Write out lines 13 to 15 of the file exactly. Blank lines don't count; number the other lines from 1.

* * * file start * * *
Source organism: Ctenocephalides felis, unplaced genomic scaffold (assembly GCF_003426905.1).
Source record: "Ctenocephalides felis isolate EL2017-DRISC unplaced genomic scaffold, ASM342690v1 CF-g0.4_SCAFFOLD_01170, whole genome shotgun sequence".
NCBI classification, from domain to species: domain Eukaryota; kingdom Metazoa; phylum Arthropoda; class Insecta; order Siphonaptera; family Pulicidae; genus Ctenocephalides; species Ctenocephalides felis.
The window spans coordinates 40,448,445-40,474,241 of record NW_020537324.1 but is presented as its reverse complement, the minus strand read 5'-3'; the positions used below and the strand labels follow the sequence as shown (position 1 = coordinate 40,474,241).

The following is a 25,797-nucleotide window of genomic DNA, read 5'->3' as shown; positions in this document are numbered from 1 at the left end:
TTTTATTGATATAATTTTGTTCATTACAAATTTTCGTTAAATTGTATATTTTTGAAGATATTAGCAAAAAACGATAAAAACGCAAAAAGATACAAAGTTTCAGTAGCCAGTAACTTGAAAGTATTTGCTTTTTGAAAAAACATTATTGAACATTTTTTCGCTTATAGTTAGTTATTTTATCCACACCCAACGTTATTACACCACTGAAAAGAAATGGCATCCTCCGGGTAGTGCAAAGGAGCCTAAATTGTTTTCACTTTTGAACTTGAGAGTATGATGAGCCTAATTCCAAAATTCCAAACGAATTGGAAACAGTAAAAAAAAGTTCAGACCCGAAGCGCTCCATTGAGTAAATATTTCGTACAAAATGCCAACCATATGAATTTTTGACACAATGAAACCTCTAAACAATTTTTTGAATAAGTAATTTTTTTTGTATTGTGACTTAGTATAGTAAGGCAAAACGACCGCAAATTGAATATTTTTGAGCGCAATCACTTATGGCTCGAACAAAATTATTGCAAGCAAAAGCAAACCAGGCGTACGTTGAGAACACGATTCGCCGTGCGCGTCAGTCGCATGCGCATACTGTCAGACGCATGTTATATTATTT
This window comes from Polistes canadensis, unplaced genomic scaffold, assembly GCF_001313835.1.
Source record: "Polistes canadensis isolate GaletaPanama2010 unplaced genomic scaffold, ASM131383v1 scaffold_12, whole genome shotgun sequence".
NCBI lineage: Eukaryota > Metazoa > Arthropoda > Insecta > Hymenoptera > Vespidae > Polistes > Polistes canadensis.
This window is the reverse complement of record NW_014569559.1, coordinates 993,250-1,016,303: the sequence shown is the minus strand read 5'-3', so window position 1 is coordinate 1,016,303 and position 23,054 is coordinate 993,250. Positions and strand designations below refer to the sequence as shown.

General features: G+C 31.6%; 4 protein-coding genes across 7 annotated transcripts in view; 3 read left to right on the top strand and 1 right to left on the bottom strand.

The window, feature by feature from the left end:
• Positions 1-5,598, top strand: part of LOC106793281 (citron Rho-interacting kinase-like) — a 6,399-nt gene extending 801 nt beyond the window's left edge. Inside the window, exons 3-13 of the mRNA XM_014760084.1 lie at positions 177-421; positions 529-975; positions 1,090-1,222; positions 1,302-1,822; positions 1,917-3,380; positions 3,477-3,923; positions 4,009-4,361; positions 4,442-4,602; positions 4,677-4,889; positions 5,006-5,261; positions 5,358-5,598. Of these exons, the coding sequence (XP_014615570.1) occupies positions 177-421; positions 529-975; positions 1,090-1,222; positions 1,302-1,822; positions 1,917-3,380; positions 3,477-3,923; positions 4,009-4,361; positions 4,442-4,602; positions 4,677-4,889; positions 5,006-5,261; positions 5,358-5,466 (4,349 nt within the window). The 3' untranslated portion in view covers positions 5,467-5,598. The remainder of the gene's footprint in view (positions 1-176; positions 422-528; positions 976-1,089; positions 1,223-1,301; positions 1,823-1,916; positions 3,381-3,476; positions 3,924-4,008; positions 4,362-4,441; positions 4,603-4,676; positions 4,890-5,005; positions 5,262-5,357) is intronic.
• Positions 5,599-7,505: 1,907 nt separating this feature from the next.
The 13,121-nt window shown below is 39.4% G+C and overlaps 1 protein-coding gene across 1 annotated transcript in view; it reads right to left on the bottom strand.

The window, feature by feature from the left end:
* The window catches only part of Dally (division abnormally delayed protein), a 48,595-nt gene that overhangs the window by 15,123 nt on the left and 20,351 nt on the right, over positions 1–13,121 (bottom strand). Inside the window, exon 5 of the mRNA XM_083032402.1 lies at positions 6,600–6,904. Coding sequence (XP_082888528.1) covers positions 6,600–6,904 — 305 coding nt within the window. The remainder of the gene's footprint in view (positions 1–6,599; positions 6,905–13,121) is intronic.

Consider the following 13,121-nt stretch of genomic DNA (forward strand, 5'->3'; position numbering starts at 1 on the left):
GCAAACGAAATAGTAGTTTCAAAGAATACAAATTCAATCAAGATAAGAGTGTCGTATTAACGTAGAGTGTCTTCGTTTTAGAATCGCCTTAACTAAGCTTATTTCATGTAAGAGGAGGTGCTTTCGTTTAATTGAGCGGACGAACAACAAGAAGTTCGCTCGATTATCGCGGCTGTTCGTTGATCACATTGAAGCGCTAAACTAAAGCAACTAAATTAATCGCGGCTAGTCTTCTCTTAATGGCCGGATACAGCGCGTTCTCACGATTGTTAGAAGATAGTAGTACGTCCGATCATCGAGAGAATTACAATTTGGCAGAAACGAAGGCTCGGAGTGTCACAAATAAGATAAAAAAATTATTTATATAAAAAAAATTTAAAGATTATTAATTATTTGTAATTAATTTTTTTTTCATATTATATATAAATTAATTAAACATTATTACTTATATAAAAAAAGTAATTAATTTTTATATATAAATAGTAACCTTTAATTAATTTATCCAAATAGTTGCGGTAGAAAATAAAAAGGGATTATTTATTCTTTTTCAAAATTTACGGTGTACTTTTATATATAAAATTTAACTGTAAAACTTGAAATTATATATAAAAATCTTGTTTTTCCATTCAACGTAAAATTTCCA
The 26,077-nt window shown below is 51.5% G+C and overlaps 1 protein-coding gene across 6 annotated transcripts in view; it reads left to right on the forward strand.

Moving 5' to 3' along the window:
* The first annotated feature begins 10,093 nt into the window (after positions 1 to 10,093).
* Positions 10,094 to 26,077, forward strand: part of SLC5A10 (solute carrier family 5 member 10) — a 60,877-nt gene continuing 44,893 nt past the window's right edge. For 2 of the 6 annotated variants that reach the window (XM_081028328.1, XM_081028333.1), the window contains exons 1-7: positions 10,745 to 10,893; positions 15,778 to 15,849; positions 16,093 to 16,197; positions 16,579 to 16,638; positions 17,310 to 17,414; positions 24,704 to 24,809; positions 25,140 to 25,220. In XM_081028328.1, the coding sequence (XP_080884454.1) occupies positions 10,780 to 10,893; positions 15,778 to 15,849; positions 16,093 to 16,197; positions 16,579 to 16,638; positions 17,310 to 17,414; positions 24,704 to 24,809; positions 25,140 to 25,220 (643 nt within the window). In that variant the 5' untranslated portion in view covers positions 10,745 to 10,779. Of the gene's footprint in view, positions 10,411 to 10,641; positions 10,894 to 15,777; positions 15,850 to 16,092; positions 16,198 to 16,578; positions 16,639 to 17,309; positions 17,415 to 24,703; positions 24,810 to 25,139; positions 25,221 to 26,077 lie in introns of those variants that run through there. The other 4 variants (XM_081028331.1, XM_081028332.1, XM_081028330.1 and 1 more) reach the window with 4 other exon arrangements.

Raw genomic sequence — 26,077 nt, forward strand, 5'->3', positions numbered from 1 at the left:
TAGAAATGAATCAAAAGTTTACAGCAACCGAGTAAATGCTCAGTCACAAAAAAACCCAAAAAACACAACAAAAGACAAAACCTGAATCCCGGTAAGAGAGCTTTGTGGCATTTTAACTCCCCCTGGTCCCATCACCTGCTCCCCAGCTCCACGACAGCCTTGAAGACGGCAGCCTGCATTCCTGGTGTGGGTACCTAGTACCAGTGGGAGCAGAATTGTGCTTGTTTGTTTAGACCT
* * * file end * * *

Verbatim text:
• Positions 1-5,598, top strand: part of LOC106793281 (citron Rho-interacting kinase-like) — a 6,399-nt gene extending 801 nt beyond the window's left edge. Inside the window, exons 3-13 of the mRNA XM_014760084.1 lie at positions 177-421; positions 529-975; positions 1,090-1,222; positions 1,302-1,822; positions 1,917-3,380; positions 3,477-3,923; positions 4,009-4,361; positions 4,442-4,602; positions 4,677-4,889; positions 5,006-5,261; positions 5,358-5,598. Of these exons, the coding sequence (XP_014615570.1) occupies positions 177-421; positions 529-975; positions 1,090-1,222; positions 1,302-1,822; positions 1,917-3,380; positions 3,477-3,923; positions 4,009-4,361; positions 4,442-4,602; positions 4,677-4,889; positions 5,006-5,261; positions 5,358-5,466 (4,349 nt within the window). The 3' untranslated portion in view covers positions 5,467-5,598. The remainder of the gene's footprint in view (positions 1-176; positions 422-528; positions 976-1,089; positions 1,223-1,301; positions 1,823-1,916; positions 3,381-3,476; positions 3,924-4,008; positions 4,362-4,441; positions 4,603-4,676; positions 4,890-5,005; positions 5,262-5,357) is intronic.
• Positions 5,599-7,505: 1,907 nt separating this feature from the next.
The 13,121-nt window shown below is 39.4% G+C and overlaps 1 protein-coding gene across 1 annotated transcript in view; it reads right to left on the bottom strand.